Industry body the Mobile Marketing Association is pretty chuffed about the results of its latest survey, where it asked mobile users how they felt about being marketed to via their phones. However, the results raise a few questions if you’re a disinterested observer.
For example, one in four respondents to the survey expressed interest in mobile marketing. The MMA says that means “interest in mobile marketing remains as high as it was in the previous two surveys”, but the alternative view would be that three out of four mobile users have consistently NOT been interested.
Weirdly, one in 20 respondents (5%)had participated in mobile marketing, yet the MMA says 10% (i.e. one in ten) have used their mobiles to receive and redeem coupons. I’m a bit puzzled by that apparent contradiction, unless it’s 10% of the 5%.
I’m also a bit dubious about the way the MMA uses the data that mobile users aged 13-24 send and receive more than 50 text messages a week, with half of all users texting at least once a week. “This usage shows that most mobile users are at least familiar with text messaging, if not regular users, making it an effective tool for mobile marketing campaigns.”
Well, yes, but all those people are using text messaging to communicate with each other, rather than be marketed to. They might not welcome marketing messages just because they know how to text – it’s a bit of a leap.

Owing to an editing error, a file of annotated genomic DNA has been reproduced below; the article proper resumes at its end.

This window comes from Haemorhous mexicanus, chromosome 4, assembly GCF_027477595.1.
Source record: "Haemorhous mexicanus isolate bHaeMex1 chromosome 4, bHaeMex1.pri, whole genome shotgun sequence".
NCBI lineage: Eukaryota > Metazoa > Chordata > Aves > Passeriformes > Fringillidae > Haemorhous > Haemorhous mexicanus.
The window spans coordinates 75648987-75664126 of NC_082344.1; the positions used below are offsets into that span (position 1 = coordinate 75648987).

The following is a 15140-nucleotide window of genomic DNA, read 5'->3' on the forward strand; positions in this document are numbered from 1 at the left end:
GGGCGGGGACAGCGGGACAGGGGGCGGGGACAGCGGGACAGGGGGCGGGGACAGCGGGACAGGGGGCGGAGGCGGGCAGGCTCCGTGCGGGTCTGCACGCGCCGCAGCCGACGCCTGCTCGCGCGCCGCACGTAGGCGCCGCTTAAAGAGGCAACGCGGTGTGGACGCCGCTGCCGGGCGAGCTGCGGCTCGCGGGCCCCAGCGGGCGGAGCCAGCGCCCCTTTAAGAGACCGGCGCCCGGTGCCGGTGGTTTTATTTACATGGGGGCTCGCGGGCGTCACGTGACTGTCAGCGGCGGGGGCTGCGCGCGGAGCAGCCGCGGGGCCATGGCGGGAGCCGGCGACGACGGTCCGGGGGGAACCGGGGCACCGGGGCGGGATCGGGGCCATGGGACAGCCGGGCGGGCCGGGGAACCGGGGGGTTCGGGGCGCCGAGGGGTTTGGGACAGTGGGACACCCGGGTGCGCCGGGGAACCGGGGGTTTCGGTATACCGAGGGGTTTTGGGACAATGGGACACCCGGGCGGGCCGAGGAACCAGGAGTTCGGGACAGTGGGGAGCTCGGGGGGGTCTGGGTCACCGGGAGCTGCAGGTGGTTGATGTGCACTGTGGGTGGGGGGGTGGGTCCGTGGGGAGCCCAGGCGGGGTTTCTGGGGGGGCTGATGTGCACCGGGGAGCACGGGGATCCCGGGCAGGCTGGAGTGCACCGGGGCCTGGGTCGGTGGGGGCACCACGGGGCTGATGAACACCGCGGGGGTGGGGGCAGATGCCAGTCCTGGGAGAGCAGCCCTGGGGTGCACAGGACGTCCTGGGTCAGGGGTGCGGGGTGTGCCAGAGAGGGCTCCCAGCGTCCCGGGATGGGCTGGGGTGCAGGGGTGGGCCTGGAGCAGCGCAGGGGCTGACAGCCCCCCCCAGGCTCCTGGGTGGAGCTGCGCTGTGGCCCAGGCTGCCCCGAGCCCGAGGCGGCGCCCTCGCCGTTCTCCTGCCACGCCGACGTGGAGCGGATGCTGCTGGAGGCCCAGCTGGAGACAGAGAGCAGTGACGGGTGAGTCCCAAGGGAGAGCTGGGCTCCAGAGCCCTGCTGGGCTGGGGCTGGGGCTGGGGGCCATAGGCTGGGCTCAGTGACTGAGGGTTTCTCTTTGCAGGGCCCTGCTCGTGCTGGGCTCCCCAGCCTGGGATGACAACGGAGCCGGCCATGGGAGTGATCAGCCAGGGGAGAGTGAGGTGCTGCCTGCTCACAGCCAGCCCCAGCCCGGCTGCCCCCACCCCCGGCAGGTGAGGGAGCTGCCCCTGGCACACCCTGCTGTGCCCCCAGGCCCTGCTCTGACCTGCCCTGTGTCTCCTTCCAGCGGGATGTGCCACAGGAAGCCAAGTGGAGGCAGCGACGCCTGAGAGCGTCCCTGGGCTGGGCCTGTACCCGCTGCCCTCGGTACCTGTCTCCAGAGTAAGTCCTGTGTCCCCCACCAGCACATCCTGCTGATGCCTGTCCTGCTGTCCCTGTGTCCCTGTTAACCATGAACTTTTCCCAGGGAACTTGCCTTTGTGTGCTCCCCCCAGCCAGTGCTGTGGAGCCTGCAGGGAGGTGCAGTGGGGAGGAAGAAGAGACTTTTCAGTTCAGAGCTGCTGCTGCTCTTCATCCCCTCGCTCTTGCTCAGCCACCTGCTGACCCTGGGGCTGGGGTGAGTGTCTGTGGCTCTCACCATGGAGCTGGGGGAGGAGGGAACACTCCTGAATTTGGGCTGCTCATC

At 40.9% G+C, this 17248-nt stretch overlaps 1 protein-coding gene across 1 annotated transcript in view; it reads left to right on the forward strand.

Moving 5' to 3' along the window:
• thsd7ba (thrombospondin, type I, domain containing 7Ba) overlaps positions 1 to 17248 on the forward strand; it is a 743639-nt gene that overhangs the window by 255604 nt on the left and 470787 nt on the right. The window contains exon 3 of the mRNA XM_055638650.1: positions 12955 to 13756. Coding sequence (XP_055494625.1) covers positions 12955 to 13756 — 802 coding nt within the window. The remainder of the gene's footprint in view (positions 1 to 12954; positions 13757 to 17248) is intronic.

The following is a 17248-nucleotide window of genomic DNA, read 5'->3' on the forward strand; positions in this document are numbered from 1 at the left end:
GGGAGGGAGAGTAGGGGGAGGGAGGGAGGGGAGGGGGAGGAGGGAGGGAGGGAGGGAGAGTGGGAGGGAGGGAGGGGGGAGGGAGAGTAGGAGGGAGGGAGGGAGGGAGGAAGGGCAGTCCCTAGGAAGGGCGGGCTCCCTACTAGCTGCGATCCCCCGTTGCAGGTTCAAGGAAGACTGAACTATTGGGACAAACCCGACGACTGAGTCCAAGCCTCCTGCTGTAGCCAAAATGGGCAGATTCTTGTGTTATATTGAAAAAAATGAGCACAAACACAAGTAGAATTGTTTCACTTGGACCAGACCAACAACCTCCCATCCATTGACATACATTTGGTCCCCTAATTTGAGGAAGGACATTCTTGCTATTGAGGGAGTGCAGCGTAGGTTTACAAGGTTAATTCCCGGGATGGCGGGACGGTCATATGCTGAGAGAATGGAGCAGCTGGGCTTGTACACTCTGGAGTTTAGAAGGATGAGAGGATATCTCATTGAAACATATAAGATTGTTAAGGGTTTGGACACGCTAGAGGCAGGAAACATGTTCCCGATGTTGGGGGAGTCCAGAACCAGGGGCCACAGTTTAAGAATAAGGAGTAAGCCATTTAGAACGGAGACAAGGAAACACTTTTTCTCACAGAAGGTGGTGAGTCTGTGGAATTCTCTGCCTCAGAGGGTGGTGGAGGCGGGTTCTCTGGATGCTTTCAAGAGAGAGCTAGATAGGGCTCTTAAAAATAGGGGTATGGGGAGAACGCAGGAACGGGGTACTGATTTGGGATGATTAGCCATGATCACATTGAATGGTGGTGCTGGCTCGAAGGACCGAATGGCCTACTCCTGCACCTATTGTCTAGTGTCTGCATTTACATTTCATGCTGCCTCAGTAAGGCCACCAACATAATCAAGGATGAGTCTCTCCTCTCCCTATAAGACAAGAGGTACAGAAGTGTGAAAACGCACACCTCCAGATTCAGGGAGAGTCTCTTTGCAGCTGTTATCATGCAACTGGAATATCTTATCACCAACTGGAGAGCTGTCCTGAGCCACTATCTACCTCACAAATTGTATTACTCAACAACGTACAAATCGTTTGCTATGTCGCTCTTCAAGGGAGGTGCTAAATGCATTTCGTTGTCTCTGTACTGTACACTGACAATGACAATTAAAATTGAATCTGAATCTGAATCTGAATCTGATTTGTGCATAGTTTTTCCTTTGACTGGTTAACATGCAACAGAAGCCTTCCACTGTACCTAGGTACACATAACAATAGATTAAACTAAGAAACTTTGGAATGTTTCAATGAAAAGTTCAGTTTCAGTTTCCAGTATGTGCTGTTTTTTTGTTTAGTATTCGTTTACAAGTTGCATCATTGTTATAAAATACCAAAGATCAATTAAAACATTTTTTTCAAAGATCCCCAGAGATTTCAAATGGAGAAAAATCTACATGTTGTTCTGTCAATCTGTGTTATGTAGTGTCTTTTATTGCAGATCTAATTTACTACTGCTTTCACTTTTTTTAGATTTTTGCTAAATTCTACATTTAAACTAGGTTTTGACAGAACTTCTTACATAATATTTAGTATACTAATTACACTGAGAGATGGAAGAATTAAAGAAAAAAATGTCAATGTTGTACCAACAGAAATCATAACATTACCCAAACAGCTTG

I don’t mean to pour cold water on the idea of mobile marketing per se – if you’re a brand, at a time when people are paying less and less attention to TV and print ads, the news that 25% of mobile users will welcome your marketing is good news. But it doesn’t quite deserve the bullishness just yet.
Some other stats to come out of the survey are interesting though: 54% of 13-34 year-olds use SMS for social networking, 44% use it for flirting or dating, and 10% say they’ve broken up with a partner via text message. The big meanies. All the respondents were in the US, but the MMA is conducting a similar survey in Europe, when it’ll be interesting to see any differences.